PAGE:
Keto is the diet everyone is talking about, but does it really work for weight loss? Fitness First editor Tony Sarno tries it out.
Now that several Hollywood stars are on it, the ketogenic diet has crossed from fitness fad into the mainstream. It promises to turn your body into a fat-burning machine, reduce inflammation, improve your metabolism and even boost cognition.
The ketogenic diet forces you to change fuel systems — from glucose (carbohydrates) to fat. The only time this happens in nature is when you’re starving and your body prioritises burning your fat reserves to spare your muscles as long as possible. The ketogenic diet effectively tricks your body into thinking it’s starving without actually starving.
It’s an interesting theory, but does it work? Here’s what happened to me when I tried the ketogenic diet.
The ketogenic diet
Theory: The ketogenic diet is a high-fat diet that bans carbohydrates to starve your body of glucose and make it burn fat instead. Many argue that our ancestors evolved largely with a ketogenic-like diet, thriving on fatty animal meats and low-starch plants and tubers.
Reality: Because calories in/calories out holds true for every diet, science struggles to prove that a ketogenic diet is superior to a low-fat one. Where the ketogenic diet appears to triumph is at suppressing hunger. Switching to a fat-powered metabolism and low-carb eating plan spares you the hunger cravings and blood sugar drops that a reduction in calories normally brings on. I found that the ketogenic diet does not magically melt your fat away if you don’t reduce your calorie intake as well, but it makes it much easier to live on fewer calories.
Theory: Ketosis is when your body burns fat for fuel instead of glucose. The simplest way to induce ketosis is to eat no more than 50g of carbs a day. When you burn fat your liver produces ketone bodies, little packets of fat energy that replace glucose. It can take from three days to two weeks to clear all the glucose from your system and go into ketosis.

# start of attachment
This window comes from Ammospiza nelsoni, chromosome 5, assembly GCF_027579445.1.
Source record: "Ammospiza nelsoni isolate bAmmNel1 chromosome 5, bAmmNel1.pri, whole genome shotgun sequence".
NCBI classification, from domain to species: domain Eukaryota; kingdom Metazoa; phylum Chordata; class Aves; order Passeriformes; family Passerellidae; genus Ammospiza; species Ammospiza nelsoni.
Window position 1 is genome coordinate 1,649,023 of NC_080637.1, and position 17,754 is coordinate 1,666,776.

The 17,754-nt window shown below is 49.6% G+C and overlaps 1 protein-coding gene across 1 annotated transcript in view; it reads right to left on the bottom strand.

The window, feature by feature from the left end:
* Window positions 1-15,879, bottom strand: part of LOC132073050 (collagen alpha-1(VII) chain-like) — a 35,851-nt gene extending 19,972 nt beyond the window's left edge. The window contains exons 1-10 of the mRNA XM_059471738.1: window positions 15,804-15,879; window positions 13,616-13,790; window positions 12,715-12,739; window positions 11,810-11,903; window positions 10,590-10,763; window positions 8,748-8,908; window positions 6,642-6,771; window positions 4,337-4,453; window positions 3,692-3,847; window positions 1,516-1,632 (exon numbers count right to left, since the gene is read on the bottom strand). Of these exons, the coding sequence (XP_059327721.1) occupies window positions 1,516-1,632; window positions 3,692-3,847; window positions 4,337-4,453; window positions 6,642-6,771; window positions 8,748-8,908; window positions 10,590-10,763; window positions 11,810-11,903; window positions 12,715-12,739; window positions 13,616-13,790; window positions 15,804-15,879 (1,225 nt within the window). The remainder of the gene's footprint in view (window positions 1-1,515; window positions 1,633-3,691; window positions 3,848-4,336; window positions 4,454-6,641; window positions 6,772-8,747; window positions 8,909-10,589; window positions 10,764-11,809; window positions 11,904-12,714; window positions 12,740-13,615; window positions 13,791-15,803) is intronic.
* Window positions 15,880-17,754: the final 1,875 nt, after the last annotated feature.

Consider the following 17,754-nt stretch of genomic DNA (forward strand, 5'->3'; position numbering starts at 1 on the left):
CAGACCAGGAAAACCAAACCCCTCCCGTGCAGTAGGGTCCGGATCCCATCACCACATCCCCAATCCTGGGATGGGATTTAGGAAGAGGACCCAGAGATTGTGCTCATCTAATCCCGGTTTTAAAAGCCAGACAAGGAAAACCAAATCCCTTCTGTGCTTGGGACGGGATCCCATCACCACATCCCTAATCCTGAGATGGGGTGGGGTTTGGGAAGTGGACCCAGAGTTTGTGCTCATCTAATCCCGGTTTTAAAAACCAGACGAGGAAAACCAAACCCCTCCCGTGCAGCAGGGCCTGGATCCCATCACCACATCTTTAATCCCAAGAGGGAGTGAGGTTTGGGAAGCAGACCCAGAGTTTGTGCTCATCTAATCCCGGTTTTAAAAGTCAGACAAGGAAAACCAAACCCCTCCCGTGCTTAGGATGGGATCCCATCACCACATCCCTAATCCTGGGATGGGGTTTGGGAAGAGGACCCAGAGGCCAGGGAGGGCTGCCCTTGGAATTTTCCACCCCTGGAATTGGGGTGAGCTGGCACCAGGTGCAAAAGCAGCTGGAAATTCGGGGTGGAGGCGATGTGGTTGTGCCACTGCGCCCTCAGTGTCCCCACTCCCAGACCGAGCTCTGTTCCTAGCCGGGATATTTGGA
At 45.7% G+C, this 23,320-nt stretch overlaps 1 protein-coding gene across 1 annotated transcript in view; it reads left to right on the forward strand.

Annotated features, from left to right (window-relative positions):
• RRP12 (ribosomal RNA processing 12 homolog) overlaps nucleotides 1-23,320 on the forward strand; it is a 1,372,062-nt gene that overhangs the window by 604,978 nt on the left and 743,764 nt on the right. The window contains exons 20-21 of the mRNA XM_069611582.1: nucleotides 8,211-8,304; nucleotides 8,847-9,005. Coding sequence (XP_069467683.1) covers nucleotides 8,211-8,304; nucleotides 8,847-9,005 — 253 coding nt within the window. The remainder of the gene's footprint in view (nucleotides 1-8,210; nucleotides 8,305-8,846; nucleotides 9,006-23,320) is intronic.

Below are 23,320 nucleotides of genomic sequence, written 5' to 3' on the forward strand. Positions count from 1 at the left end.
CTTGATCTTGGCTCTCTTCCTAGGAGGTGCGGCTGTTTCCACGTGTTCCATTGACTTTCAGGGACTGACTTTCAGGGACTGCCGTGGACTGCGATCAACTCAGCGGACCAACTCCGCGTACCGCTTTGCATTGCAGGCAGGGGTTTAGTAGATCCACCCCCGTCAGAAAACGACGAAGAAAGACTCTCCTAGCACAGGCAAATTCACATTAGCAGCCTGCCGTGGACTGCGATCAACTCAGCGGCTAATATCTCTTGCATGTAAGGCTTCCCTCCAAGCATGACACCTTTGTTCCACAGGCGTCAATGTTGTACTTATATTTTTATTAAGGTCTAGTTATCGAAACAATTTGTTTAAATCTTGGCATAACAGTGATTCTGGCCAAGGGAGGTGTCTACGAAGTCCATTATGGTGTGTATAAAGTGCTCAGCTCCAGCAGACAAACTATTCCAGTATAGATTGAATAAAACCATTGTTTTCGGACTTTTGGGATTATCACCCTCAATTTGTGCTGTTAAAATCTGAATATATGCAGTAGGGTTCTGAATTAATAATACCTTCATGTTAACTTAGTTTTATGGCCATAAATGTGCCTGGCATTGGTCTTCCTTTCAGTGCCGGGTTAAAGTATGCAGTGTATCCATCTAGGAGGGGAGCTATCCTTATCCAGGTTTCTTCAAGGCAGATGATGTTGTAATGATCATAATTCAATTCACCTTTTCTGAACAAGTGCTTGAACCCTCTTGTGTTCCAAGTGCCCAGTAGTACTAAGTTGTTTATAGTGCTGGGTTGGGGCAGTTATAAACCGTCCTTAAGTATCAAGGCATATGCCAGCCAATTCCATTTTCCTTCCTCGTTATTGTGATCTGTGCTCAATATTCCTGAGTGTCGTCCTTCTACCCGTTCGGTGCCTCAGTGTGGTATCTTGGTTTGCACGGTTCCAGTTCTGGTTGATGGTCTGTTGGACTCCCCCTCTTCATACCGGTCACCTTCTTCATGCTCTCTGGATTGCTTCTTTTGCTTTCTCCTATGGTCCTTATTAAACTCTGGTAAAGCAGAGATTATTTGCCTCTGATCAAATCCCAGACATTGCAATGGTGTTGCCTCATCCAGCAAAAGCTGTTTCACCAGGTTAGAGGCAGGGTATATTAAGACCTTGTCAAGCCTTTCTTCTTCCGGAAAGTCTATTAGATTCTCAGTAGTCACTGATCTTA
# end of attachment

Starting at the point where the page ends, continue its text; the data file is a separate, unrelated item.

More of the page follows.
Reality: It took me six days to start transitioning to ketosis because I didn’t realise that you also need to limit your protein intake, which can also convert to glucose. The recommendation is no more than 1g of protein per kg of bodyweight a day.
Theory: As your body transitions into ketosis, your brain craves the glucose it doesn’t have and you can get symptoms that resemble a flu, including headaches, brain fog, fatigue and a general irritability. These can be accompanied by bad breath and constipation.
Reality: On day six of no carbs I felt like I had a rubber band around my head that was getting tighter and tighter as the day went on. At first I felt a bit spaced out, then I became forgetful, joking to my colleagues that I had “keto brain”. But to be honest, it didn’t feel great.
Theory: When you finally enter fat-burning mode, the brain fog and misery clear and you feel more alive and alert. Your energy seems to last longer without the peaks and troughs of carb-based energy. Some people claim the experience feels like a drug high.
Reality: I was really looking forward to the “high” experience, in the name of science, but sadly when I achieved ketosis it passed me by. I just realised that the brain fog was gone. There has been one weird effect while on ketosis: the likes on my tweets have gone through the roof, as if I’m tuning my posts better to the social zeitgeist.
Staying in ketosis
Theory: Keto enthusiasts claim they stay in ketosis indefinitely and are the healthiest they’ve ever been, but there are no long-term studies that prove this. Nutritionists also point out that good gut bacteria need carbs and fibre to thrive, and cutting these out will negatively impact on your gut health.
Reality: Staying in ketosis is hard work. Just two slices of bread will throw you out of it and getting back means all the misery of transitioning again. It’s not a sustainable lifestyle change without lots of discipline and preparation.
So, does it work?
Theory: According to health professionals claiming to be ketogenic diet experts, you should lose at least 0.5-1kg each week on the keto diet.
Reality: I don’t want to sound like a sucker for the latest diet fad, but after just three weeks of ketosis, I’ve lost 5kg. Of course, that could be entirely fluid loss, but I also know that I’m just not eating as much without the carb cravings. I’ve also noticed that I’m having less peaks and troughs mentally and my energy is steady and even.
10 keto tips
- Banish carbs from your life. No more than 50g per day.
- Replace carbs with more fat, not more protein.
- Get your fat from meat and fish, avocados, olive oil, butter and nuts.
- Limit protein to no more than 1g per kg of bodyweight per day.
- Eat lots of vegetables, but stay away from starchy ones like potatoes.
- If you’re not sure whether a food is keto approved, Google is your friend.
- Meal prep, because you won’t find keto-friendly takeaway meals easily.
- When the brain fog kicks in, that’s when you’re transitioning to ketosis.
- You still need to drop calories for the diet to work. Big trap, this.
- Be vigilant, because a few too many carbs will kick you out of ketosis.